Kootenay National Park lies just west of Banff on the eastern (i.e. wetter) part of the Continental Divide. It’s a great park to drive through , especially popular with antique car owners in the summer, with grand vistas. Situated in this vast landscape is a small place covering a few acres, where large amounts of pigmented material lies on the earth’s surface.
I discovered the Paint Pots while exploring trails in this area. There are three “pots”, formed by cold mineral springs with deposits of iron oxide rich soil around them. As these deposits increase the rim is elevated — hence forming a “pot” instead of just a pool. The water is a greenish (where a stream runs in) to yellowish-red color, a stark contrast with the pine forest and blue sky. Downstream from these paint pots, the pigment is deposited on the soil as ocher, one of the first pigments used by primitive man in the era of cave life. The pigment was highly significant to the Indian tribes in the area who migrated here to harvest it, often covering great distances to do so. The ocher was dried, ground to a powder, mixed with fish oil or animal grease, and used to decorate their bodies, tipis, clothes or rocks. The mining of the ocher continued when white settlers arrived, the ocher shipped to Calgary by rail where it was used to add color to paint.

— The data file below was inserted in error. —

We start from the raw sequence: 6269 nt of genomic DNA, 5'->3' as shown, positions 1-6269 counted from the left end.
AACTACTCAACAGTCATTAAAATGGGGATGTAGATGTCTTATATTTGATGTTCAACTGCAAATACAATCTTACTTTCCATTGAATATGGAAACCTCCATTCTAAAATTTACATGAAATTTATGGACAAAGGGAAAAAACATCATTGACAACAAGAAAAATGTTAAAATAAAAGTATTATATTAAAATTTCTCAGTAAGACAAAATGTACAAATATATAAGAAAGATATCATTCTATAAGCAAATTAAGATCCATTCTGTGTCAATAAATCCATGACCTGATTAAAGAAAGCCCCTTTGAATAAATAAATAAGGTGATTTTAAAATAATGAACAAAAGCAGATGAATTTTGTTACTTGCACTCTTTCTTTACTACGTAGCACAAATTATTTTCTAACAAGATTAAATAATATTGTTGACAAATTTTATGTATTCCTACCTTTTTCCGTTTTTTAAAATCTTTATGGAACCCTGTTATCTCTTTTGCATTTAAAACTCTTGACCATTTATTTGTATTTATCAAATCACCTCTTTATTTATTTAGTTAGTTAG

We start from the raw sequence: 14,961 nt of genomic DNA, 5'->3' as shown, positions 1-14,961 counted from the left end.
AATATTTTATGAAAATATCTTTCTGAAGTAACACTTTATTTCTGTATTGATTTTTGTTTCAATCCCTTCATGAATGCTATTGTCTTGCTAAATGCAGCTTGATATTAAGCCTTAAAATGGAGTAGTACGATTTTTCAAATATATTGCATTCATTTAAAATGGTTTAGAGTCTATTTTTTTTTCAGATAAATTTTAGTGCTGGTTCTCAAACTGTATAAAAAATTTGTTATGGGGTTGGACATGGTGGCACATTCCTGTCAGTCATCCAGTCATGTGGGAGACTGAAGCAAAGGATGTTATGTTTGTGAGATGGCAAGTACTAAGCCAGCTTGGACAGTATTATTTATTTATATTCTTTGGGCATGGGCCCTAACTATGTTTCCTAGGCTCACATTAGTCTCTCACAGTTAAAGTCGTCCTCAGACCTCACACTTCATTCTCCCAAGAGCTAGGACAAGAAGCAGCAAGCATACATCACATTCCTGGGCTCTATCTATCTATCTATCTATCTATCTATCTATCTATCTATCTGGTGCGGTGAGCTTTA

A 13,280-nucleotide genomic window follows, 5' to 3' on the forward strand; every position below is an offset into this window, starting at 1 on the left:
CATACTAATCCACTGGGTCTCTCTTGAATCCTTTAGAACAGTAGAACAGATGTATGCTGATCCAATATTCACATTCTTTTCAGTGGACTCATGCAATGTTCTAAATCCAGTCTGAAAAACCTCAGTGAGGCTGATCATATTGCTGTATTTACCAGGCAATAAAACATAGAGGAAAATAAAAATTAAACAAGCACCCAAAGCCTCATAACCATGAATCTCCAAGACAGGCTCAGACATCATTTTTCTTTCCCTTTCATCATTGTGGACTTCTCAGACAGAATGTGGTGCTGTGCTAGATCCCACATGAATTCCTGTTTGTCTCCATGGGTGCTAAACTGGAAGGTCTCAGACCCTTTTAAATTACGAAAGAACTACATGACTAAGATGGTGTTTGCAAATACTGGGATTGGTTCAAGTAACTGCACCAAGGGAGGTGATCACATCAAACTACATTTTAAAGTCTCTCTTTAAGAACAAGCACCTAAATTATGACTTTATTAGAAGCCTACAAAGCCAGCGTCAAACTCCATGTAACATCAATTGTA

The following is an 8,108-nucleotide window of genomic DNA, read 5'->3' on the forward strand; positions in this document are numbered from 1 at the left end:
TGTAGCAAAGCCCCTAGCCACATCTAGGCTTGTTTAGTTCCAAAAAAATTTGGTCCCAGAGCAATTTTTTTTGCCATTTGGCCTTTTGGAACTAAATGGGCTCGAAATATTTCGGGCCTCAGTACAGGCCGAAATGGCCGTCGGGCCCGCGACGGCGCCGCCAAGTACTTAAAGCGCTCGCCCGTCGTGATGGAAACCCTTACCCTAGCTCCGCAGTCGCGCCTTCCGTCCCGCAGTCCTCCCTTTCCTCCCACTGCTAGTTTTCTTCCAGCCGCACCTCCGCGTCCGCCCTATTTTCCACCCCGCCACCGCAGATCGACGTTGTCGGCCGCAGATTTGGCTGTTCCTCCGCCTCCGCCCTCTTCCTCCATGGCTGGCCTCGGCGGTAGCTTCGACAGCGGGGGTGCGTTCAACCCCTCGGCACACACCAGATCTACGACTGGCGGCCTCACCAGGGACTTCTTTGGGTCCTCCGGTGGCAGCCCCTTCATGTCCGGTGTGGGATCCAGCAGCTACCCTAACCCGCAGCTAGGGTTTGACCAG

The bridge to the Paint Pots had been washed out when I visited, so to reach them I had to detour several miles — easy trail and through beautiful country, so this was far from a burden. The first photo is of the paint pots. The second of the ocher deposits downstream.
(Click on thumbnails to enlarge, right arrow to advance)